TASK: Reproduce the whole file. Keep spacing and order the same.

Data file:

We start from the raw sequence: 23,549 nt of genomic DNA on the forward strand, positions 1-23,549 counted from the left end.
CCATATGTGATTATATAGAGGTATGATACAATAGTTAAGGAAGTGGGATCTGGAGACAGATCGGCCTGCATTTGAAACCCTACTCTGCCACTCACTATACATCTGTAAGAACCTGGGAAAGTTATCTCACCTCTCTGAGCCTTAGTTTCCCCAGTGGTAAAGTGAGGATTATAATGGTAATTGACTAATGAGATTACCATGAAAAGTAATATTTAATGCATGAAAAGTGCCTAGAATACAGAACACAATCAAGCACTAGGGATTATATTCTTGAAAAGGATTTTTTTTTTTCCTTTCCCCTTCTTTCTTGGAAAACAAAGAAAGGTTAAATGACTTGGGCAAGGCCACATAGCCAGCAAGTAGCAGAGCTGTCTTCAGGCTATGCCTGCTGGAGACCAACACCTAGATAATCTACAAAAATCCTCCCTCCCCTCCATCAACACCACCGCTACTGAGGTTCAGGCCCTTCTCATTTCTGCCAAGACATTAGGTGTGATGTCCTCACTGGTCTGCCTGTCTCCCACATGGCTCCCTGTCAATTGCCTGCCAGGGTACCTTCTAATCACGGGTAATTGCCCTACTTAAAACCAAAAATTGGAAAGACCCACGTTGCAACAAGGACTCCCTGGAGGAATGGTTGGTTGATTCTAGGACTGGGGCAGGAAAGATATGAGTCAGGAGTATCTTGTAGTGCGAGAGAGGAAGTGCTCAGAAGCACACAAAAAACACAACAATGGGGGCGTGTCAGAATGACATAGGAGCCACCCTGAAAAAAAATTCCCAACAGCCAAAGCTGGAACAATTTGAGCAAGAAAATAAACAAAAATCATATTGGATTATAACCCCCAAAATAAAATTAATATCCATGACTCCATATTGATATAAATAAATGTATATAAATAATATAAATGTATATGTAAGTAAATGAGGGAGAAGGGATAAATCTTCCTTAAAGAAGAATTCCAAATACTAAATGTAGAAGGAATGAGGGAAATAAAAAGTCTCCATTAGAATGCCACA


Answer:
We start from the raw sequence: 23,549 nt of genomic DNA on the forward strand, positions 1-23,549 counted from the left end.
CCATATGTGATTATATAGAGGTATGATACAATAGTTAAGGAAGTGGGATCTGGAGACAGATCGGCCTGCATTTGAAACCCTACTCTGCCACTCACTATACATCTGTAAGAACCTGGGAAAGTTATCTCACCTCTCTGAGCCTTAGTTTCCCCAGTGGTAAAGTGAGGATTATAATGGTAATTGACTAATGAGATTACCATGAAAAGTAATATTTAATGCATGAAAAGTGCCTAGAATACAGAACACAATCAAGCACTAGGGATTATATTCTTGAAAAGGATTTTTTTTTTTCCTTTCCCCTTCTTTCTTGGAAAACAAAGAAAGGTTAAATGACTTGGGCAAGGCCACATAGCCAGCAAGTAGCAGAGCTGTCTTCAGGCTATGCCTGCTGGAGACCAACACCTAGATAATCTACAAAAATCCTCCCTCCCCTCCATCAACACCACCGCTACTGAGGTTCAGGCCCTTCTCATTTCTGCCAAGACATTAGGTGTGATGTCCTCACTGGTCTGCCTGTCTCCCACATGGCTCCCTGTCAATTGCCTGCCAGGGTACCTTCTAATCACGGGTAATTGCCCTACTTAAAACCAAAAATTGGAAAGACCCACGTTGCAACAAGGACTCCCTGGAGGAATGGTTGGTTGATTCTAGGACTGGGGCAGGAAAGATATGAGTCAGGAGTATCTTGTAGTGCGAGAGAGGAAGTGCTCAGAAGCACACAAAAAACACAACAATGGGGGCGTGTCAGAATGACATAGGAGCCACCCTGAAAAAAAATTCCCAACAGCCAAAGCTGGAACAATTTGAGCAAGAAAATAAACAAAAATCATATTGGATTATAACCCCCAAAATAAAATTAATATCCATGACTCCATATTGATATAAATAAATGTATATAAATAATATAAATGTATATGTAAGTAAATGAGGGAGAAGGGATAAATCTTCCTTAAAGAAGAATTCCAAATACTAAATGTAGAAGGAATGAGGGAAATAAAAAGTCTCCATTAGAATGCCACA